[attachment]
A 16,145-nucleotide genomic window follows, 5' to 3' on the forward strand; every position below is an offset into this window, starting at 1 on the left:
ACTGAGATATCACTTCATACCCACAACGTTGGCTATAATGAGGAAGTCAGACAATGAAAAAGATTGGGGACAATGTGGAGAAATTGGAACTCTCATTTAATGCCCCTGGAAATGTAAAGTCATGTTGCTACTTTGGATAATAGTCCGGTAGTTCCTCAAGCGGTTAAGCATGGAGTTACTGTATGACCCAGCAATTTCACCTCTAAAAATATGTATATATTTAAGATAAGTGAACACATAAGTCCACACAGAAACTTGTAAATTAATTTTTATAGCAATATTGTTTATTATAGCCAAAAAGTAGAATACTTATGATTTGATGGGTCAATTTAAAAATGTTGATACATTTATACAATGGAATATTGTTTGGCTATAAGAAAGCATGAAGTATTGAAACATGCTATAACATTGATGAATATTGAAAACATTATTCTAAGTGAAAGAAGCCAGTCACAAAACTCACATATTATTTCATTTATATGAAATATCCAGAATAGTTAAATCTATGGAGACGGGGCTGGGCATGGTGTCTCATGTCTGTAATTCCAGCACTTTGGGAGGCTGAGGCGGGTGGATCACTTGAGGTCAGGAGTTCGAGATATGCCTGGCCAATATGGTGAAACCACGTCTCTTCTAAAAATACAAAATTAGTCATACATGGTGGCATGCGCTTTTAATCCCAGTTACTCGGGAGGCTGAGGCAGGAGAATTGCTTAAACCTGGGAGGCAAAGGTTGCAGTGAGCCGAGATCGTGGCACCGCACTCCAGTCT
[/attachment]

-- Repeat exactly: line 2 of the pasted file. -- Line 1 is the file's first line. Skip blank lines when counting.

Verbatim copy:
ACTGAGATATCACTTCATACCCACAACGTTGGCTATAATGAGGAAGTCAGACAATGAAAAAGATTGGGGACAATGTGGAGAAATTGGAACTCTCATTTAATGCCCCTGGAAATGTAAAGTCATGTTGCTACTTTGGATAATAGTCCGGTAGTTCCTCAAGCGGTTAAGCATGGAGTTACTGTATGACCCAGCAATTTCACCTCTAAAAATATGTATATATTTAAGATAAGTGAACACATAAGTCCACACAGAAACTTGTAAATTAATTTTTATAGCAATATTGTTTATTATAGCCAAAAAGTAGAATACTTATGATTTGATGGGTCAATTTAAAAATGTTGATACATTTATACAATGGAATATTGTTTGGCTATAAGAAAGCATGAAGTATTGAAACATGCTATAACATTGATGAATATTGAAAACATTATTCTAAGTGAAAGAAGCCAGTCACAAAACTCACATATTATTTCATTTATATGAAATATCCAGAATAGTTAAATCTATGGAGACGGGGCTGGGCATGGTGTCTCATGTCTGTAATTCCAGCACTTTGGGAGGCTGAGGCGGGTGGATCACTTGAGGTCAGGAGTTCGAGATATGCCTGGCCAATATGGTGAAACCACGTCTCTTCTAAAAATACAAAATTAGTCATACATGGTGGCATGCGCTTTTAATCCCAGTTACTCGGGAGGCTGAGGCAGGAGAATTGCTTAAACCTGGGAGGCAAAGGTTGCAGTGAGCCGAGATCGTGGCACCGCACTCCAGTCT